1 teaspoon fresh lime juice
1 teaspoon sesame seeds 
1. Combine miso, water, vinegar, honey, ginger, garlic, salt and pepper in a small bowl, stirring with a whisk until smooth.
2. Toss marinade with abalone mushroom rounds and store in a plastic bag for at least 8 hours up to overnight.
3. Cook noodles according to package directions; drain. Rinse with cold water; drain.
4. Combine Sesame oil and lime juice add toss with noodles. Sprinkle on sesame seed on top and toss.
5. Heat a grill pan over medium high heat. Coat pan with cooking spray. Grill mushrooms in one layer 3 mins per side until mushrooms are soft. Grill onions until wilted. Baste the mushrooms with marinade while grilling.
6. Plate noodles with grilled mushroom and onion. 
Nutritional Information (from one of those calculator things)
Serves 4
Amount per serving
Calories: 353 Fat: 4.5g Saturated fat: 0.5g Monounsaturated fat: 1.3g Polyunsaturated fat: 1.4g Protein: 26.5g Carbohydrate: 59g Fiber: 5g Cholesterol: 107mg Iron: 2mg Sodium: 646mg Calcium: 77mg

Friday, October 10, 2014

TRIP: Sydney 2014


It seems that I'm doing more travel than I'm doing cooking this year. Heck, I still have a couple of posts from the last trip that I never finished. (One features a visit to a chocolate museum in Belgium) I still have a couple of cooking posts that I haven't managed to post either. I'm a bit behind.  As you can tell from the title picture we're in Sydney, Australia! This is a view from a harbor ferry of the opera house.

This was a two week visit but I'm going to consolidate it into one post and skipped a few of the places we ate at (I left my camera in a few instances). We landed 6 am and since we had time to kill before checking in (and had to keep ourselves awake) we walked down to Chinatown and got some Yum Cha (Dim Sum) at the Emperor's Garden. It was ok, the fact of the matter is it was the only thing open so we couldn't be too picky and since we didn't have a fridge we couldn't order a lot to check out the variety.

Here's a picture of a crab at another restaurant window (not open) pictured is my wife's fist to give you a sense of the enormous size.

We hit the Taronga zoo and sprung for the "Koala encounter" we were allowed into the pen where the Koala's slept, no touching allowed but we did get close enough to be within inches of the cute little fuzzy ear animals.  This is a picture of the mother, I twitter posted a picture of the 1 year old baby. I have a picture of us next to the baby it was literally the size of my head. So cute. I highly recommend visiting the zoo especially the Bird show, they managed to train birds for an interactive show it was simply amazing we blew a whole day there. We had fish and chips at one of the restaurants in the zoo, nice but didn't warrant a picture.

The hotel had a basement area with a Pizzeria, seafood restaurant, sushi, greek and Tapas restaurant. I hit most of them but did get pictures of what we had at the tapas bar. Featured in the picture: Grilled chorizo, salt cod croquettes, sautéed mushrooms with manchego, pork belly with honey, Pan fried scallops wrapped in Jamon serrano,  and Grilled lamb served with confit garlic and green olives.  "Pro Tip" (or don't make our mistake): if you want water like in America ask for "tap water" or get charged for an expensive bottle.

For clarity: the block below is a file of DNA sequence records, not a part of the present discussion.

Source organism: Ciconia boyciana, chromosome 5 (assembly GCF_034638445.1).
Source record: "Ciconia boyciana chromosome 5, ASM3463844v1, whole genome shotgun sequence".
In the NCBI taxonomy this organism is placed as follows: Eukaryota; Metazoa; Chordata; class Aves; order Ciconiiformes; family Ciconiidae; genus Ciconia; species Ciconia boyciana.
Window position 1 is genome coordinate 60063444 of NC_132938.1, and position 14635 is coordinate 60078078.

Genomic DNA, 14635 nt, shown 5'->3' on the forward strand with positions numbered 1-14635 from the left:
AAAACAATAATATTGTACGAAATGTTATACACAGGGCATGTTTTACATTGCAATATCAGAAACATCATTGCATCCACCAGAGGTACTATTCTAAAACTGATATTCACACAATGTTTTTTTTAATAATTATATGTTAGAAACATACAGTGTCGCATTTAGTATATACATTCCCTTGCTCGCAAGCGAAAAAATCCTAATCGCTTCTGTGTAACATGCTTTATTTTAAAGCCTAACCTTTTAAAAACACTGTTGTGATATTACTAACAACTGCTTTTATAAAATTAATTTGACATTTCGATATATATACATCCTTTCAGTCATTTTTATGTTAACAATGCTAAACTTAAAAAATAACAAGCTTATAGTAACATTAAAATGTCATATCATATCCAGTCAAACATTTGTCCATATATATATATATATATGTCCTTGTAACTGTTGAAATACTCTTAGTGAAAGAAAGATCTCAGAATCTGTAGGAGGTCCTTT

After the Zoo we figured the Aquarium would be an equally impressive place to visit. Here's a picture of a Dugong it's a relative to the American Manatee. They are highly intelligent and cute as hell. You can't resist smiling back to that face. We elected to take a behind the scenes look at the aquarium it was neat but you don't get to take pictures.

My friends suggested that I try some kangaroo so we went to Meat and Wine Company. Apparently kangaroo are much like deer at home in Texas, a cute but enuisance animal.

For appetizer we shared African Sausage with Mielie pop (a hominy porridge) and Quinoa and Snow Pea salad with sunflowers and white wine vinaigrette, this was delicious and something my wife asked me to replicate.

Finally the Medium Rare Kangaroo fillet. I have to say it was pretty tough and had a very iron/liver-y/gamey flavor very distinct and unique. Glad I tried it, I might have to try sous vide and different marinades and preparations.

Again, off the recommendation of my friends I hit the Sydney fish market.

It was a bit smaller than I expected but it was chuck full of oysters.

and other Amazing shell fish

Freshest possible sushi

Octopus!

super fresh fish (Look at those eyes!)

Salmon

Live abalone (which I've never seen)

I settled on lunch picking a box of my favorite Uni (sea urchin) and some fresh abalone. The uni was very clean tasting with a hint of salt water the abalone was very crunchy without a distinctive flavor. I was in heaven eating the uni!

Finally, I was very excited that Sydney hosts one of my favorite restaurants Din Tai Fung. Not just one of them but three! I visited their Taiwan branch with my inlaws and had to stand in a 2 hour line to get they're famous Xiao Long Bao. The production photoed above is in the "mall food court" the guy on the left was rolling out the elastic dough, the lady in the middle was putting in the filling and measuring it on a scale and the last guy was pinching the dumplings together occasionally someone would help him as that seems to be the bottle neck in production.